The first time I heard about Korea was when, as a child, I heard recordings and saw photos of the Korean Orphans Choir. I was not old enough then to understand the meaning, or significance, of the "orphans" part of the group's name—I just knew they were adorable and sang beautifully.
As time went by, I added other images to my picture of Korea—beautiful costumes, unusual language, interesting cuisine, the setting for M*A*S*H—but for a long time, the picture remained superficial and spotty. Then I struck up a friendship with a Korean woman, and I wanted to know more.
"Korea," the Western name for the country, is derived from the Koryo dynasty, and means "High and Beautiful." To the people of Korea, the land was Choson, "Land of the Morning Freshness." Today, this name is still used primarily in North Korea, while South Korea has Taehan ("Great Han," Han being another name for Korea) as its official name.
All evidence points to very early (pre-Stone Age) settlement of the Korean peninsula by Tungusic-speaking peoples who migrated from Manchuria and Siberia. They developed the Korean language and formed the dominant ethnic stock of the Korean people. As the ages passed and civilizations developed, Korea absorbed things such as law, Confucianism, and fine art from its neighbor, China, but remained culturally distinct, maintaining its own language, creating its own alphabet, and adapting or altering borrowed elements to suit its own tastes or needs.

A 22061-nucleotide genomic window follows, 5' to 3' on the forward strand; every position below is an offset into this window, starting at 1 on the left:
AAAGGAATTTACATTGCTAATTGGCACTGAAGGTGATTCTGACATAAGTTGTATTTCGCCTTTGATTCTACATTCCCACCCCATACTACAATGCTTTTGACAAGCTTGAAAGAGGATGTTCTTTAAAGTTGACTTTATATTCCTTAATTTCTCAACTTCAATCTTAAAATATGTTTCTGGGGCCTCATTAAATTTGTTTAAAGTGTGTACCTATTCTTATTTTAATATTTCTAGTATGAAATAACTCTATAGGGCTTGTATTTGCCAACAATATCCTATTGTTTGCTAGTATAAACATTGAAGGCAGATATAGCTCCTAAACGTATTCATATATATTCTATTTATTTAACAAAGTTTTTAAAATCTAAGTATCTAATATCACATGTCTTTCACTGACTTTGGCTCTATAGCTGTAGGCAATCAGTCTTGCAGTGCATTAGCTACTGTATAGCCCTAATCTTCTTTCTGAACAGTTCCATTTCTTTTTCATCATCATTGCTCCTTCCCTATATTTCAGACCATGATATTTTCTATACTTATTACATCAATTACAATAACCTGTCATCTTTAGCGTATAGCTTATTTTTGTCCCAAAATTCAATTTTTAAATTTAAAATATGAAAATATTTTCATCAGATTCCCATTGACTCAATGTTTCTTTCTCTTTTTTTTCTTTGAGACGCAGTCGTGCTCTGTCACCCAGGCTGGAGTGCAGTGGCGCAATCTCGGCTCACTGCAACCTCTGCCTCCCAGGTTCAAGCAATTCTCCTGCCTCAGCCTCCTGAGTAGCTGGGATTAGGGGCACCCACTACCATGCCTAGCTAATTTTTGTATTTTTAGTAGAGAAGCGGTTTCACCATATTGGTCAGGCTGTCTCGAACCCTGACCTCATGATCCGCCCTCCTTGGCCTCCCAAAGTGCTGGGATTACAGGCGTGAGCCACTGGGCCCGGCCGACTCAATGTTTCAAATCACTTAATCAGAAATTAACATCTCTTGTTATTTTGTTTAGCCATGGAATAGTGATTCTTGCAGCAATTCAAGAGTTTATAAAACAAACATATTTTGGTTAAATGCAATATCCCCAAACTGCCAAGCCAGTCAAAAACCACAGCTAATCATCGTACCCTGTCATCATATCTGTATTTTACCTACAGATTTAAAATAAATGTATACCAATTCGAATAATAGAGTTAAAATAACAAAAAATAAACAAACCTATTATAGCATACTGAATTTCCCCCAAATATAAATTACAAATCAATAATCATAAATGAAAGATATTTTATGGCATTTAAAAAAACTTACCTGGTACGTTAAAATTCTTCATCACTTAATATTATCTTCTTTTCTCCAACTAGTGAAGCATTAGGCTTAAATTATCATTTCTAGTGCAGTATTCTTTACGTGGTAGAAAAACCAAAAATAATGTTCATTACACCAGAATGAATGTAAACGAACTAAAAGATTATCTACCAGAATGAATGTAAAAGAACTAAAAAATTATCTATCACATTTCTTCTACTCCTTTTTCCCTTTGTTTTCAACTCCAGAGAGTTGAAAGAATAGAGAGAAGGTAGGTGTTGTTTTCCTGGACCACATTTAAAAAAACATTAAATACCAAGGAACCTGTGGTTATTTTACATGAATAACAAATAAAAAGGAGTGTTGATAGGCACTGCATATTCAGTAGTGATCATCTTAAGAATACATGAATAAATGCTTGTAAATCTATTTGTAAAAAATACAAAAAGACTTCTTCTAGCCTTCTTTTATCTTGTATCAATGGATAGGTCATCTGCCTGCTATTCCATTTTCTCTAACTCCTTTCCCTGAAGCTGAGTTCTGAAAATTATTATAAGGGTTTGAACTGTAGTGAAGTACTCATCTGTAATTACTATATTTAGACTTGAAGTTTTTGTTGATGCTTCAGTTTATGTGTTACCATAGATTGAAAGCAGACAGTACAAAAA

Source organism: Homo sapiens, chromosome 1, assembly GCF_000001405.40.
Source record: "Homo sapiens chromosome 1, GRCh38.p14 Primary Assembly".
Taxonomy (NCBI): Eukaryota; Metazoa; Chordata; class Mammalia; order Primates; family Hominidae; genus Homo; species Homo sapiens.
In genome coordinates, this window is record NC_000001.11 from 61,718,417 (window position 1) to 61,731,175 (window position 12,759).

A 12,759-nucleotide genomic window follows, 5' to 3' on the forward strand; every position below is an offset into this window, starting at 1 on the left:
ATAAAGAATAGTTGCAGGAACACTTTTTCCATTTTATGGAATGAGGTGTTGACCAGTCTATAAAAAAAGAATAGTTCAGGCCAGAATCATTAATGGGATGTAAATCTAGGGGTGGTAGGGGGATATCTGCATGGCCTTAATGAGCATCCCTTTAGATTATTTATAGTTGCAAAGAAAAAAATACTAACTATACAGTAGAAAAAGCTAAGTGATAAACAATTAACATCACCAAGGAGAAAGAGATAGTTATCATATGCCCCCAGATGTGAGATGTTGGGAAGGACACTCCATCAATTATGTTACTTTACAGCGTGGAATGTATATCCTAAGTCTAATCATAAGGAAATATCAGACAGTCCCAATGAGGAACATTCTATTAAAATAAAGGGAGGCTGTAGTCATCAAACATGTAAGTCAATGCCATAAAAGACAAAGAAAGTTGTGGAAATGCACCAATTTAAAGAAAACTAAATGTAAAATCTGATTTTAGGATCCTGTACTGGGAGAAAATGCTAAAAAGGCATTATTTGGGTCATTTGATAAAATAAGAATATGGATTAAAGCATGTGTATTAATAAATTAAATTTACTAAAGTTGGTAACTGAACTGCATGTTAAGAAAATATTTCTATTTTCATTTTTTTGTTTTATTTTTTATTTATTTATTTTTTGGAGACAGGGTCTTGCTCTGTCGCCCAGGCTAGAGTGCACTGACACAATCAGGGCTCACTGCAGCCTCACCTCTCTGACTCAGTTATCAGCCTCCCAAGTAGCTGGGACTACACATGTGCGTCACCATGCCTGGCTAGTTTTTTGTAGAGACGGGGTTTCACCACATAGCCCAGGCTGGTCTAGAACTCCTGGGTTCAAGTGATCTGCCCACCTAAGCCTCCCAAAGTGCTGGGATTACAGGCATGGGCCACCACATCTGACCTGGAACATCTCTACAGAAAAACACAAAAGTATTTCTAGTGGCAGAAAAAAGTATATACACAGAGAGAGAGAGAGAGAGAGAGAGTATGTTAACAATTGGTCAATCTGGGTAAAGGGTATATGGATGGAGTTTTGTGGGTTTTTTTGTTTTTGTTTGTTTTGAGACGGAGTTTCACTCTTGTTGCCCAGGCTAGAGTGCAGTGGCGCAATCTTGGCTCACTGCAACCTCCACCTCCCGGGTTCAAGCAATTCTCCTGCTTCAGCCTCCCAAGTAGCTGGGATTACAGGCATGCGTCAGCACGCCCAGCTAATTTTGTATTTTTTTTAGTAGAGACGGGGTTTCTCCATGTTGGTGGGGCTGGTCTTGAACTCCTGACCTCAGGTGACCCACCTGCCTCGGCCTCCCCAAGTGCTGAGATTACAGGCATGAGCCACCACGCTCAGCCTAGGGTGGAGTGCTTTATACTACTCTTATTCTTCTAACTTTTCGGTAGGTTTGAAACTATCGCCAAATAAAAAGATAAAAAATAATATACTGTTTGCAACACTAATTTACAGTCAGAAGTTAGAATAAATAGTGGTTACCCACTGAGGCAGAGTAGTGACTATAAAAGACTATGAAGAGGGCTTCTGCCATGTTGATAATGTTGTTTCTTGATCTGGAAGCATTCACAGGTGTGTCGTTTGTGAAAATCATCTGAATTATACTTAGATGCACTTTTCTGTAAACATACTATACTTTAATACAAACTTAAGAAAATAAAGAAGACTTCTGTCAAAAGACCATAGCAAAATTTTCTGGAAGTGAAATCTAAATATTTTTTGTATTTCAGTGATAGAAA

In the 5,000+ years since those earliest settlers arrived in Korea, kingdoms have risen and fallen; the peninsula has been united and divided. Korea developed art, scholarship, and culture—and fought a lot, since everyone around them had an eye on the peninsula. The first major Japanese invasion of modern times was in 1592 (the Japanese kidnapped artisans, who were forced to teach Korea's advanced technology in Japan!). The Manchu invaded in 1627.
The rise of modern Korea began with the arrival of European traders and the rise of popular arts. Unfortunately, a series of successions to the throne by children, and the attendant battle for power among the adults, threw the country into chaos. China and Japan again started to gain control of the peninsula. When the Russians invaded Manchuria, Japan saw its opportunity, and by the beginning of the 1900s, Korea was theirs.
Japanese rule in Korea was harsh. From simply depriving the Koreans of all freedoms at the beginning of their rule, the Japanese escalated to actually trying to obliterate Korea, forcing the people to adopt Japanese names—and to enlist in the Japanese army, as World War II broke out. But the Korean resistance movement remained strong, and the Korean Restoration Army declared war on Japan in 1941.
Japanese rule ended with the end of WWII, in 1945. Now it was China's turn. Chinese and Soviet-trained North Korean troops invaded the south. Seoul fell on June 28, 1950, and most of the South Korean army was destroyed. Perhaps it was a sense of outrage at the latest invasion, or perhaps it was because the U.S. was ashamed at having acknowledged Japan at the beginning of their take-over of Korea, but whatever the reason, the U.S. now got behind keeping South Korea free.